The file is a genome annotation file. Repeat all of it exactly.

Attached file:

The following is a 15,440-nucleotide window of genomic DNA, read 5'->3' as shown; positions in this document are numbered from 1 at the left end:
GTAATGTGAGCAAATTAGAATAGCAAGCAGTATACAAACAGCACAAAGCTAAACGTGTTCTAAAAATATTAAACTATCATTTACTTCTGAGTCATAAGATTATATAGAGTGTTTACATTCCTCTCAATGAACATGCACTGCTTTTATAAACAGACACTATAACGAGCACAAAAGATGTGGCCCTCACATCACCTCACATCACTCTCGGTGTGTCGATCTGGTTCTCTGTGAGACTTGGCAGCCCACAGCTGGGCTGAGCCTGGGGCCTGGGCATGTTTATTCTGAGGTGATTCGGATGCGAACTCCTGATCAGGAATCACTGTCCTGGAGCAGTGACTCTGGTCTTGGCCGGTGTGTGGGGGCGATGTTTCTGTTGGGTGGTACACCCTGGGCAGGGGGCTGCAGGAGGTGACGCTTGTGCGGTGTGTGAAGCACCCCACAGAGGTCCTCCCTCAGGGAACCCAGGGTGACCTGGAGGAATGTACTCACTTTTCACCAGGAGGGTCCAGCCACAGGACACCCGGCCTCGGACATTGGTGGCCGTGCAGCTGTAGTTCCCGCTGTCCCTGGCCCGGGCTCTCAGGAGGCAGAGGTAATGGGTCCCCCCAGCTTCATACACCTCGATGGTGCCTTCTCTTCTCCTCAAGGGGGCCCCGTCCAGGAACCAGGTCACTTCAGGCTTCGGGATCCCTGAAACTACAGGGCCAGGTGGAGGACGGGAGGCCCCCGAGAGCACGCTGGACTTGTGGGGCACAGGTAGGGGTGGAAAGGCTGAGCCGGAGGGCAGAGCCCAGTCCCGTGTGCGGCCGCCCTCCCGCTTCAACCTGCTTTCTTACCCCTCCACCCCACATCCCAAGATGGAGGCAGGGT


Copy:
The following is a 15,440-nucleotide window of genomic DNA, read 5'->3' as shown; positions in this document are numbered from 1 at the left end:
GTAATGTGAGCAAATTAGAATAGCAAGCAGTATACAAACAGCACAAAGCTAAACGTGTTCTAAAAATATTAAACTATCATTTACTTCTGAGTCATAAGATTATATAGAGTGTTTACATTCCTCTCAATGAACATGCACTGCTTTTATAAACAGACACTATAACGAGCACAAAAGATGTGGCCCTCACATCACCTCACATCACTCTCGGTGTGTCGATCTGGTTCTCTGTGAGACTTGGCAGCCCACAGCTGGGCTGAGCCTGGGGCCTGGGCATGTTTATTCTGAGGTGATTCGGATGCGAACTCCTGATCAGGAATCACTGTCCTGGAGCAGTGACTCTGGTCTTGGCCGGTGTGTGGGGGCGATGTTTCTGTTGGGTGGTACACCCTGGGCAGGGGGCTGCAGGAGGTGACGCTTGTGCGGTGTGTGAAGCACCCCACAGAGGTCCTCCCTCAGGGAACCCAGGGTGACCTGGAGGAATGTACTCACTTTTCACCAGGAGGGTCCAGCCACAGGACACCCGGCCTCGGACATTGGTGGCCGTGCAGCTGTAGTTCCCGCTGTCCCTGGCCCGGGCTCTCAGGAGGCAGAGGTAATGGGTCCCCCCAGCTTCATACACCTCGATGGTGCCTTCTCTTCTCCTCAAGGGGGCCCCGTCCAGGAACCAGGTCACTTCAGGCTTCGGGATCCCTGAAACTACAGGGCCAGGTGGAGGACGGGAGGCCCCCGAGAGCACGCTGGACTTGTGGGGCACAGGTAGGGGTGGAAAGGCTGAGCCGGAGGGCAGAGCCCAGTCCCGTGTGCGGCCGCCCTCCCGCTTCAACCTGCTTTCTTACCCCTCCACCCCACATCCCAAGATGGAGGCAGGGT